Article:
Read more on how to Reimagine Safety
Every community deserves to be safe and healthy, but with police facing a crisis of legitimacy, it can be hard to see a way forward. A project from The Washington Post Editorial Board shares proven strategies that cities can embrace now and are not centered in law enforcement.
Read the full project here.
More from outside voices:
Moki Macias: We need to rethink mental health care — and the assumptions we have about what support means
Jasmine Heiss and Krishnaveni Gundu: Why reimagining safety looks different in rural America
Fatimah Loren Dreier and David Muhammad: President Biden is listening to communities on violence prevention. Congress should, too.
Patrick Sharkey: We can’t reimagine safety without being clear-eyed about America’s gun problem
Debbie Ramsey: I’m a former Baltimore police detective. Cities like mine should embrace a community responder model.
Elizabeth Glazer: To fuel public safety reform, cities must build their civic muscles
Phillip Atiba Goff: We’re making progress on the ‘what’ of reimagining safety. But what about the ‘how'?
Marc Mauer and Bernice Mireku-North: How we are reimagining public safety in Montgomery County
Johanna Wald and David J. Harris: Abolishing the death penalty must be part of reimagining safety
Andrea James: Women and girls must be at the center of reimagining safety
Richard Wallace: In Chicago, systemic racism runs deep. Our solutions must evolve.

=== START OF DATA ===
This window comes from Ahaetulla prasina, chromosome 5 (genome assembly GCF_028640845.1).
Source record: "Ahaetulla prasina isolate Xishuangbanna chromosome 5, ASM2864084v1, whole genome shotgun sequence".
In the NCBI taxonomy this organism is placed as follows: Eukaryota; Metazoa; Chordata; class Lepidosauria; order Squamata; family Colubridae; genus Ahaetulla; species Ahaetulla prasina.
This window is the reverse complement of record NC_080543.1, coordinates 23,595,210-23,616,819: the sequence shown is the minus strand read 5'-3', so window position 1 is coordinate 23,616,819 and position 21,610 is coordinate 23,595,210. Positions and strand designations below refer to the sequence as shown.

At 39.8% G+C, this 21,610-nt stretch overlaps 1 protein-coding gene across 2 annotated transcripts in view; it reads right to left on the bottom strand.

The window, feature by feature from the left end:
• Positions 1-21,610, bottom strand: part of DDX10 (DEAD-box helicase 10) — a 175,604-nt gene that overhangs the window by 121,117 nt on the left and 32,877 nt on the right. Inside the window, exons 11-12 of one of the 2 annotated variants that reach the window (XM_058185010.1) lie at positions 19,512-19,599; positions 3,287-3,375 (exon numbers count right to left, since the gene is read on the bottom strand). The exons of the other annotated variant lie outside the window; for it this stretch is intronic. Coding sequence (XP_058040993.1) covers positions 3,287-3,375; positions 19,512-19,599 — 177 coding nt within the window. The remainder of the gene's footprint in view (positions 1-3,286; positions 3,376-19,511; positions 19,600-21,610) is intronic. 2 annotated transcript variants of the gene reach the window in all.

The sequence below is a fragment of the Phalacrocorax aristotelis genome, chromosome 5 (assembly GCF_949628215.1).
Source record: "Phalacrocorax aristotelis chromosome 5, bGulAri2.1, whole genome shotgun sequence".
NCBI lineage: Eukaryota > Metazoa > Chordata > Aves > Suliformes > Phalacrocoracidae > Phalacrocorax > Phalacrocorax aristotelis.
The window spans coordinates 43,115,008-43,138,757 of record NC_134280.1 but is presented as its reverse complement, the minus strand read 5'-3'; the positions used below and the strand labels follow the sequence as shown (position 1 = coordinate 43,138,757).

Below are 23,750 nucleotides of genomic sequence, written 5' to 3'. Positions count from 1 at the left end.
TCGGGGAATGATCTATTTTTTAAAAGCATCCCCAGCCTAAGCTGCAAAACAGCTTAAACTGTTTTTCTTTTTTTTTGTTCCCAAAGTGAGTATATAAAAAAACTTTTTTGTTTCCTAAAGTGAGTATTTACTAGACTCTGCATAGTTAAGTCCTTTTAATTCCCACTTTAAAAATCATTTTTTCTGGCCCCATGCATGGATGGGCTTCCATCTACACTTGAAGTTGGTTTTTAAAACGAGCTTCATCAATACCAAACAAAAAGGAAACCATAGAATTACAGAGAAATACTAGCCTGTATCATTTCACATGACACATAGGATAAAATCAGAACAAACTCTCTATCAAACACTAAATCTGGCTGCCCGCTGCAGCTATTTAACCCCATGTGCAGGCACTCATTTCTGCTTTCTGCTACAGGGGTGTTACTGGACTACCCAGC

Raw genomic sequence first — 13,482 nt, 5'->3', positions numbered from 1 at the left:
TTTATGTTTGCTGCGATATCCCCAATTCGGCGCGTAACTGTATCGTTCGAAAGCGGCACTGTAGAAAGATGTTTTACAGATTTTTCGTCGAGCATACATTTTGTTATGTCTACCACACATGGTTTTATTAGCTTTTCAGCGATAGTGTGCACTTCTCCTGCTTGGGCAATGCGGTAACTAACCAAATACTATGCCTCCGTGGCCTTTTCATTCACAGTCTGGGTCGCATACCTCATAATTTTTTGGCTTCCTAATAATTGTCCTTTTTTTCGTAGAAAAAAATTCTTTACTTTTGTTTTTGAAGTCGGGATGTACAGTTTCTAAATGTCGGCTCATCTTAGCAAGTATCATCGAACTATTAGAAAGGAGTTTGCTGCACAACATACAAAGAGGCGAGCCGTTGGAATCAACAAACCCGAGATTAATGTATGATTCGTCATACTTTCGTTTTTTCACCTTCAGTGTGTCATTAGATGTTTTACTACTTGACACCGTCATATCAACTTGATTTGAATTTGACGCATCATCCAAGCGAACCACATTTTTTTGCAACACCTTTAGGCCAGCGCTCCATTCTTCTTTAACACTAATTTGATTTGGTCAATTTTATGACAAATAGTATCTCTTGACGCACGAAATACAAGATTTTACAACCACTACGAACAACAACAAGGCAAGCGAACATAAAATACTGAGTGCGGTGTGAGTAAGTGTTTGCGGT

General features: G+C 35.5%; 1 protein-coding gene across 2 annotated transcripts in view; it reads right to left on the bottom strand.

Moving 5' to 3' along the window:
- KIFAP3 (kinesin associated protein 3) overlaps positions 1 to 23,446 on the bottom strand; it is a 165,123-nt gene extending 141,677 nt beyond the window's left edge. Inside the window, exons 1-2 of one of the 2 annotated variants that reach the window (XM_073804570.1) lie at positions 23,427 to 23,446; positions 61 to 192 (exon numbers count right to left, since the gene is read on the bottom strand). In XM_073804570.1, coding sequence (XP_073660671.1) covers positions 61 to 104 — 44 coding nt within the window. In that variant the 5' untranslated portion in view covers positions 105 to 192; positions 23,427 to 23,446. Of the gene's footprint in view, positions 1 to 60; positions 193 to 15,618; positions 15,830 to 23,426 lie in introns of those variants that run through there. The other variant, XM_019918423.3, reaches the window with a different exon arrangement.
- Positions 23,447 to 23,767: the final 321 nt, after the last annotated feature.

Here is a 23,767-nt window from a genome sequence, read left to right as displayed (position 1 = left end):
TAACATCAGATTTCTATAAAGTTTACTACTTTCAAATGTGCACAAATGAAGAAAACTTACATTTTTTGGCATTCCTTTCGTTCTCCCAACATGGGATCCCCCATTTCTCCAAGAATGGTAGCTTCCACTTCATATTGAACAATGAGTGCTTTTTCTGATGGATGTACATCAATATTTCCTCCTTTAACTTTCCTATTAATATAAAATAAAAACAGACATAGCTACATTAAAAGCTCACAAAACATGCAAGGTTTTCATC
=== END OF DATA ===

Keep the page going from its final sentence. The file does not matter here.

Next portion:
Cedric L. Alexander: Which side are you on? That’s a question every police officer must answer.
Eugenia C. South: If Black lives really matter, we must invest in Black neighborhoods
Kassandra Frederique: To truly create safe communities, we must end the war on drugs
Thomas Abt: To stop the spike in urban violence, engage those most at risk
Elizabeth Hinton: We were warned about a divided America 50 years ago. We ignored the signs.
Chloe Cockburn: Money can’t buy criminal justice reform. But it can fuel a movement.
Robert Rooks, Lenore Anderson: No, crime survivors don’t want more prisons. They want a new safety movement.
Eric Cadora: Emergency management governance is our safety net of last resort. It’s not a good one.
Aqeela Sherrills: Police do not stop cycles of violence. Communities do.
Norma Loyd, Brandon Russ: Mental illness is not a crime. Police should not respond like it is.
Read the transcript of a live chat with editorial writer Emefa Addo Agawu on this project.
Read letters to the editor in response to this project.